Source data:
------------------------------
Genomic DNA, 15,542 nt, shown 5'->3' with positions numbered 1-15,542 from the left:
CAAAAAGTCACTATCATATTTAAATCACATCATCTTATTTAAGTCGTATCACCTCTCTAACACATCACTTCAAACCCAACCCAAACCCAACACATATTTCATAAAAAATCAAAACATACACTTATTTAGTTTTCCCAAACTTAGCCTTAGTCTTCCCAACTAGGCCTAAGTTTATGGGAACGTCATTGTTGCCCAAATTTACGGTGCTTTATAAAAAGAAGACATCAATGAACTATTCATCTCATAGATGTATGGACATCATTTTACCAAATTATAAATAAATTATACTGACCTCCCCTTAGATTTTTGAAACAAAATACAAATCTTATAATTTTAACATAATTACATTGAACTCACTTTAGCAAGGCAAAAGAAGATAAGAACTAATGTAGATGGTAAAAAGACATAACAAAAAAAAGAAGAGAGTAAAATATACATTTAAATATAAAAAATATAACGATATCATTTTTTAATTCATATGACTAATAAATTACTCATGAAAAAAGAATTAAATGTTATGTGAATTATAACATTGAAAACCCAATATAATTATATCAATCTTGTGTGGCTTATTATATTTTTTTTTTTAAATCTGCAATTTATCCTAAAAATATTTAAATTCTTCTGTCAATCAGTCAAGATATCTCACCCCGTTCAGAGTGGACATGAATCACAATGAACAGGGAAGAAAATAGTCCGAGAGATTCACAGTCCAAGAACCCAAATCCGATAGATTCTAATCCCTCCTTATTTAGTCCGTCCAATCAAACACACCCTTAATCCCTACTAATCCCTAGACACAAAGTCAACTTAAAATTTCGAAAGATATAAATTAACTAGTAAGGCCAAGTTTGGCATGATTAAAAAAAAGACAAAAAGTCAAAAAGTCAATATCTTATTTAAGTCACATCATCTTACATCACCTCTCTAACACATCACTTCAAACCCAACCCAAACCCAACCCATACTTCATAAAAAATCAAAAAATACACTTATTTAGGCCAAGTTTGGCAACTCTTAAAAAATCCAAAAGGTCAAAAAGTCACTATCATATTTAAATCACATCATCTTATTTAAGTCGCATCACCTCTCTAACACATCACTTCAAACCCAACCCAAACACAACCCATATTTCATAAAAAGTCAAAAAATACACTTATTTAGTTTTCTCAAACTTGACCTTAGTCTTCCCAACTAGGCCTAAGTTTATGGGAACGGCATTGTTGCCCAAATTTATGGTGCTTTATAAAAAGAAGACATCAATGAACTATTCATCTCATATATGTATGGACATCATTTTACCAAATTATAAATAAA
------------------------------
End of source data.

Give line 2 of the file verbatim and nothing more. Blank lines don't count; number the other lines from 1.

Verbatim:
CAAAAAGTCACTATCATATTTAAATCACATCATCTTATTTAAGTCGTATCACCTCTCTAACACATCACTTCAAACCCAACCCAAACCCAACACATATTTCATAAAAAATCAAAACATACACTTATTTAGTTTTCCCAAACTTAGCCTTAGTCTTCCCAACTAGGCCTAAGTTTATGGGAACGTCATTGTTGCCCAAATTTACGGTGCTTTATAAAAAGAAGACATCAATGAACTATTCATCTCATAGATGTATGGACATCATTTTACCAAATTATAAATAAATTATACTGACCTCCCCTTAGATTTTTGAAACAAAATACAAATCTTATAATTTTAACATAATTACATTGAACTCACTTTAGCAAGGCAAAAGAAGATAAGAACTAATGTAGATGGTAAAAAGACATAACAAAAAAAAGAAGAGAGTAAAATATACATTTAAATATAAAAAATATAACGATATCATTTTTTAATTCATATGACTAATAAATTACTCATGAAAAAAGAATTAAATGTTATGTGAATTATAACATTGAAAACCCAATATAATTATATCAATCTTGTGTGGCTTATTATATTTTTTTTTTTAAATCTGCAATTTATCCTAAAAATATTTAAATTCTTCTGTCAATCAGTCAAGATATCTCACCCCGTTCAGAGTGGACATGAATCACAATGAACAGGGAAGAAAATAGTCCGAGAGATTCACAGTCCAAGAACCCAAATCCGATAGATTCTAATCCCTCCTTATTTAGTCCGTCCAATCAAACACACCCTTAATCCCTACTAATCCCTAGACACAAAGTCAACTTAAAATTTCGAAAGATATAAATTAACTAGTAAGGCCAAGTTTGGCATGATTAAAAAAAAGACAAAAAGTCAAAAAGTCAATATCTTATTTAAGTCACATCATCTTACATCACCTCTCTAACACATCACTTCAAACCCAACCCAAACCCAACCCATACTTCATAAAAAATCAAAAAATACACTTATTTAGGCCAAGTTTGGCAACTCTTAAAAAATCCAAAAGGTCAAAAAGTCACTATCATATTTAAATCACATCATCTTATTTAAGTCGCATCACCTCTCTAACACATCACTTCAAACCCAACCCAAACACAACCCATATTTCATAAAAAGTCAAAAAATACACTTATTTAGTTTTCTCAAACTTGACCTTAGTCTTCCCAACTAGGCCTAAGTTTATGGGAACGGCATTGTTGCCCAAATTTATGGTGCTTTATAAAAAGAAGACATCAATGAACTATTCATCTCATATATGTATGGACATCATTTTACCAAATTATAAATAAA